Question Reprogram Seagate BIOS Chip

Aug 22, 2020
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Hi there,

so here's the thing. The cache chip on my sister's Seagate Barracuda ST2000DM001 9YN164-500 (FW: CC4B) burned out (i.e. got immediately hot in that area and it smelled burned), so I went ahead and bought a new PCB with the same model and same revision.
The problem is, I accidentally broke off one leg of the BIOS chip while transferring.

Is there any way I can retrieve their data?
I thought of buying a third PCB (because I probably ruined the second one already lol) and trying to reprogram the chip with a firmware .bin file I found for that hard drive model with the same firmware on another site (I'm not sure if I'm allowed to mention their name). However, they do say in a README, that they don't know if the firmware works or if it's corrupt because their drive failed for not only electrical damage.
Would that be possible? Is there another way I could get a hold of the (working) firmware I need?

Are there other possibilities, as I don't have the financial capacity as a student to shell out at least one grand for a platter swap if that would even do anything.

Suggestions would be highly appreciated!
 
Aug 22, 2020
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I'm not sure where the pin counting starts but it's the first pin from the left in the upper row if you look at the PCB with the SATA connections pointing towards you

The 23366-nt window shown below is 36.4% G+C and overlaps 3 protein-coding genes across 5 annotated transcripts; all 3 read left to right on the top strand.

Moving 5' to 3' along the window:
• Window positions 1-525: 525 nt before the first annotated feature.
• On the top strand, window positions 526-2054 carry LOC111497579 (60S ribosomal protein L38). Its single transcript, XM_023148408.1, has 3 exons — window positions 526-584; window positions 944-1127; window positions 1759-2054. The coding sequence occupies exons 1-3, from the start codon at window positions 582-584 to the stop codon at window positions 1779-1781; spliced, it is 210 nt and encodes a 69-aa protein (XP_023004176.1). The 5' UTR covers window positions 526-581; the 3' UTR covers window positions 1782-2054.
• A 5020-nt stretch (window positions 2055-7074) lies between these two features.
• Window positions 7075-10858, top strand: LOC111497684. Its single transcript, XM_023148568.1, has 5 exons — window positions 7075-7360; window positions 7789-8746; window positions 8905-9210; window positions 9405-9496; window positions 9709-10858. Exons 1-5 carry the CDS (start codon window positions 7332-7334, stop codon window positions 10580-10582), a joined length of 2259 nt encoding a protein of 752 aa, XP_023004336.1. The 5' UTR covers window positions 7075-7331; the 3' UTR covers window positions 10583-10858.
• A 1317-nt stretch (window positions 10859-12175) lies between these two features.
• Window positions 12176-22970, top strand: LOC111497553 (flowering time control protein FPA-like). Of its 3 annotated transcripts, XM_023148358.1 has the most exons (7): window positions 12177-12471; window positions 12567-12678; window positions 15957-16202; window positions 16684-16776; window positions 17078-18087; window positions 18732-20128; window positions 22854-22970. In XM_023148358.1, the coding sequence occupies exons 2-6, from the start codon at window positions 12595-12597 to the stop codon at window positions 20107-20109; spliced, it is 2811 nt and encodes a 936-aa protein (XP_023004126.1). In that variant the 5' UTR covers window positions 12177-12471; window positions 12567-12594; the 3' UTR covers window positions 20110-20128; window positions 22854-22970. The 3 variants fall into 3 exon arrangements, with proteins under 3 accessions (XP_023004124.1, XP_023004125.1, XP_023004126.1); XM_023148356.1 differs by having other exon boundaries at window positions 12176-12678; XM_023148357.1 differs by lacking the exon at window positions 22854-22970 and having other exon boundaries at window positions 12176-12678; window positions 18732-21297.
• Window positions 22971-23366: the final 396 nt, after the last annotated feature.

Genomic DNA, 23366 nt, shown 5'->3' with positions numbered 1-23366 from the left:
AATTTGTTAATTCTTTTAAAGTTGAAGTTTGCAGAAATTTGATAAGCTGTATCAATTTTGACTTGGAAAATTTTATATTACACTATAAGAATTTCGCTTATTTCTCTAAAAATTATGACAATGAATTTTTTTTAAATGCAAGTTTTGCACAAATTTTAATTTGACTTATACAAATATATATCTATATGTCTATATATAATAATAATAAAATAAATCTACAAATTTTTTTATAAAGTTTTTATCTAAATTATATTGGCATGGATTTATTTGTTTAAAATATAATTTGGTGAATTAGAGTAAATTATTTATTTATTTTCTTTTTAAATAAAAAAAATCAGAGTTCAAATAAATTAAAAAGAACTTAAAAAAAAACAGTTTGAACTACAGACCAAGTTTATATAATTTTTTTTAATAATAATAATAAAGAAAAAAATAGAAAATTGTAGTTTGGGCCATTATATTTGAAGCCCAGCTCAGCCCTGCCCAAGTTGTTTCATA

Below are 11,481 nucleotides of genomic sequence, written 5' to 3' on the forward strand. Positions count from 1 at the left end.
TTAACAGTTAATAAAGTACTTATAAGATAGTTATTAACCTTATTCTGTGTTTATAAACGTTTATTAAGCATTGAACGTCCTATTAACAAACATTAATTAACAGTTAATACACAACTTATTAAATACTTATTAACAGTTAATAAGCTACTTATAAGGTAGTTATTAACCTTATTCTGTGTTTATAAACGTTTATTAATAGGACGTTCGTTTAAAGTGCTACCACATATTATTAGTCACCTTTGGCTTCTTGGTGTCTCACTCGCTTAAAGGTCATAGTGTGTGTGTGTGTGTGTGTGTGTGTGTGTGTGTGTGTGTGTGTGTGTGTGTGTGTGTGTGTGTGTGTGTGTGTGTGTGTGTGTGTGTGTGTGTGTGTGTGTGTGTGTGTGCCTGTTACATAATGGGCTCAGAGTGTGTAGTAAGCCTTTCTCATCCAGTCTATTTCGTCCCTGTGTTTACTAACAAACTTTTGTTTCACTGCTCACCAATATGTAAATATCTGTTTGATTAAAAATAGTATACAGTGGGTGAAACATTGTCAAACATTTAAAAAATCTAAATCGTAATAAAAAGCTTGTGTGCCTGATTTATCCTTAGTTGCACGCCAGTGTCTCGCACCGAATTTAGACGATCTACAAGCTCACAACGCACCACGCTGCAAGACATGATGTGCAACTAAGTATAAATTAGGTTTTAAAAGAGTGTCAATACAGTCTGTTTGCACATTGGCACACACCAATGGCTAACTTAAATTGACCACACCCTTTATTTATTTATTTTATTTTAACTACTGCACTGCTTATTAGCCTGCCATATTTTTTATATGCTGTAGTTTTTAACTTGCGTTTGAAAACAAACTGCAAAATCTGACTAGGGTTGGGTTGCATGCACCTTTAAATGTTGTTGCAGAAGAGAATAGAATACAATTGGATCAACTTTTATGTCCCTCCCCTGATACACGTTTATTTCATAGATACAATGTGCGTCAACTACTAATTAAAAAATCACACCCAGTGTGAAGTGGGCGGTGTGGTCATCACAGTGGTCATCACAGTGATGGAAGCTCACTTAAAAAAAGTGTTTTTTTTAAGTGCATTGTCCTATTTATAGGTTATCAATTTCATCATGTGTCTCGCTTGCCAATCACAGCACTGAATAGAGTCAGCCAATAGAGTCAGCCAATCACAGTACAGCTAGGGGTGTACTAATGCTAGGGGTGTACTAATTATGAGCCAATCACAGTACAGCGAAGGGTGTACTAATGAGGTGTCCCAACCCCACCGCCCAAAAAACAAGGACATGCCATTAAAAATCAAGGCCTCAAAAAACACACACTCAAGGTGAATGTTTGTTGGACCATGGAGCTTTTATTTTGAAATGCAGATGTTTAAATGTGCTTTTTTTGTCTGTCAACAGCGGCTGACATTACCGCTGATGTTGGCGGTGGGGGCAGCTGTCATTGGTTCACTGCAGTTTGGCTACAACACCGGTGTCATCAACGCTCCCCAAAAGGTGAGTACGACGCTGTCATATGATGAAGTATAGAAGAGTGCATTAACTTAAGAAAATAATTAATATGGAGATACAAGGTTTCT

Edit: Would it be possible to recover the data via the disk's serial port if I could just get it to spin? I don't care about the drive itself, it's just about the data
 
Pin #4 is the ground pin. That's an important pin. Try to find an electronics tech who can repair your chip, at least to the point of dumping its contents.

Recovering the data via the disk's serial port is not feasible. In any case the serial port is not active in any meaningful way when the ROM is absent. All you get is a rudimentary debug monitor.
 
Aug 22, 2020
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Thank you for your input! I'll try asking a electronics shop if they can do that on monday, as it's already 11pm here and I will keep you (and the rest) posted.

I just hope the chip didn't die and can at least be read, because my brother in-law was too happy that I had the drive in the first place 🥴
 
Aug 22, 2020
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I have some news!

Literally every shop I asked didn't even look at the hard drive but to be fair, they weren't electronic technicians (specialised in small electronics).

Good part: Back in Berlin I finally got to ask a data recovery company.